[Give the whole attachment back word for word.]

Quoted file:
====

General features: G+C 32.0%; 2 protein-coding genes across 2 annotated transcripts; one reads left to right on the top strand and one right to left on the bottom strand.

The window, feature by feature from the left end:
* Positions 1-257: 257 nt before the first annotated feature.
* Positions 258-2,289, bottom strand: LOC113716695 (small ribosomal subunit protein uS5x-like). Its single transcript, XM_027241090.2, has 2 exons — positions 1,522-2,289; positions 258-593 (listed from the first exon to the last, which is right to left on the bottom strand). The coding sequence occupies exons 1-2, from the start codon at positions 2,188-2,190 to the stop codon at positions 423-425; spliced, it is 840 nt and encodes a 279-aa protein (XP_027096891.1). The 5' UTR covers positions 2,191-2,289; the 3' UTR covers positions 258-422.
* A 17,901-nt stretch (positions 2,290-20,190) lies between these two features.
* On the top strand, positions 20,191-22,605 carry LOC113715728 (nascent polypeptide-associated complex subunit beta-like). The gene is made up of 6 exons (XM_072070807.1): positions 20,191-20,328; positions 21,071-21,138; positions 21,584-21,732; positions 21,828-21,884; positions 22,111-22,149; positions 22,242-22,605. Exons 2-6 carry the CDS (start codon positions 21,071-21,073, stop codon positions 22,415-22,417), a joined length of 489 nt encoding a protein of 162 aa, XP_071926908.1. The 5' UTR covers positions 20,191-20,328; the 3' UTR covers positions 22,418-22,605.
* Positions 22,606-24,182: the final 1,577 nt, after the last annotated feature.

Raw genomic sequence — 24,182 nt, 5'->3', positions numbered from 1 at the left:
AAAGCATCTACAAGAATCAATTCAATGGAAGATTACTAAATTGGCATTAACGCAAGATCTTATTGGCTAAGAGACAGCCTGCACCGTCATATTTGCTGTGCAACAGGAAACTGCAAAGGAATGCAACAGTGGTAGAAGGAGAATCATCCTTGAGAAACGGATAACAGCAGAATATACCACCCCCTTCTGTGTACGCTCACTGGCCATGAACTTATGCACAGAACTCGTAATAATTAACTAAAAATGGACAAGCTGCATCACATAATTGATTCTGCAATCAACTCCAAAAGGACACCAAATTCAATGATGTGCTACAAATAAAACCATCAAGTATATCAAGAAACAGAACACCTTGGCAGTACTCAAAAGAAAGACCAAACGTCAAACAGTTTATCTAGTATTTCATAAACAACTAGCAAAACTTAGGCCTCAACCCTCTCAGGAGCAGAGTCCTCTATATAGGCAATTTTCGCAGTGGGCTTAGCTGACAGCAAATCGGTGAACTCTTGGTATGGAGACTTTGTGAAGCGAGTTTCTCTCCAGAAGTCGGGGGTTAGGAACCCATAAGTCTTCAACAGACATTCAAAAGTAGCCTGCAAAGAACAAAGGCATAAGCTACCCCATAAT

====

General features: G+C 32.0%; 2 protein-coding genes across 2 annotated transcripts; one reads left to right on the top strand and one right to left on the bottom strand.

The window, feature by feature from the left end:
* Positions 1-257: 257 nt before the first annotated feature.
* Positions 258-2,289, bottom strand: LOC113716695 (small ribosomal subunit protein uS5x-like). Its single transcript, XM_027241090.2, has 2 exons — positions 1,522-2,289; positions 258-593 (listed from the first exon to the last, which is right to left on the bottom strand). The coding sequence occupies exons 1-2, from the start codon at positions 2,188-2,190 to the stop codon at positions 423-425; spliced, it is 840 nt and encodes a 279-aa protein (XP_027096891.1). The 5' UTR covers positions 2,191-2,289; the 3' UTR covers positions 258-422.
* A 17,901-nt stretch (positions 2,290-20,190) lies between these two features.
* On the top strand, positions 20,191-22,605 carry LOC113715728 (nascent polypeptide-associated complex subunit beta-like). The gene is made up of 6 exons (XM_072070807.1): positions 20,191-20,328; positions 21,071-21,138; positions 21,584-21,732; positions 21,828-21,884; positions 22,111-22,149; positions 22,242-22,605. Exons 2-6 carry the CDS (start codon positions 21,071-21,073, stop codon positions 22,415-22,417), a joined length of 489 nt encoding a protein of 162 aa, XP_071926908.1. The 5' UTR covers positions 20,191-20,328; the 3' UTR covers positions 22,418-22,605.
* Positions 22,606-24,182: the final 1,577 nt, after the last annotated feature.

Raw genomic sequence — 24,182 nt, 5'->3', positions numbered from 1 at the left:
AAAGCATCTACAAGAATCAATTCAATGGAAGATTACTAAATTGGCATTAACGCAAGATCTTATTGGCTAAGAGACAGCCTGCACCGTCATATTTGCTGTGCAACAGGAAACTGCAAAGGAATGCAACAGTGGTAGAAGGAGAATCATCCTTGAGAAACGGATAACAGCAGAATATACCACCCCCTTCTGTGTACGCTCACTGGCCATGAACTTATGCACAGAACTCGTAATAATTAACTAAAAATGGACAAGCTGCATCACATAATTGATTCTGCAATCAACTCCAAAAGGACACCAAATTCAATGATGTGCTACAAATAAAACCATCAAGTATATCAAGAAACAGAACACCTTGGCAGTACTCAAAAGAAAGACCAAACGTCAAACAGTTTATCTAGTATTTCATAAACAACTAGCAAAACTTAGGCCTCAACCCTCTCAGGAGCAGAGTCCTCTATATAGGCAATTTTCGCAGTGGGCTTAGCTGACAGCAAATCGGTGAACTCTTGGTATGGAGACTTTGTGAAGCGAGTTTCTCTCCAGAAGTCGGGGGTTAGGAACCCATAAGTCTTCAACAGACATTCAAAAGTAGCCTGCAAAGAACAAAGGCATAAGCTACCCCATAAT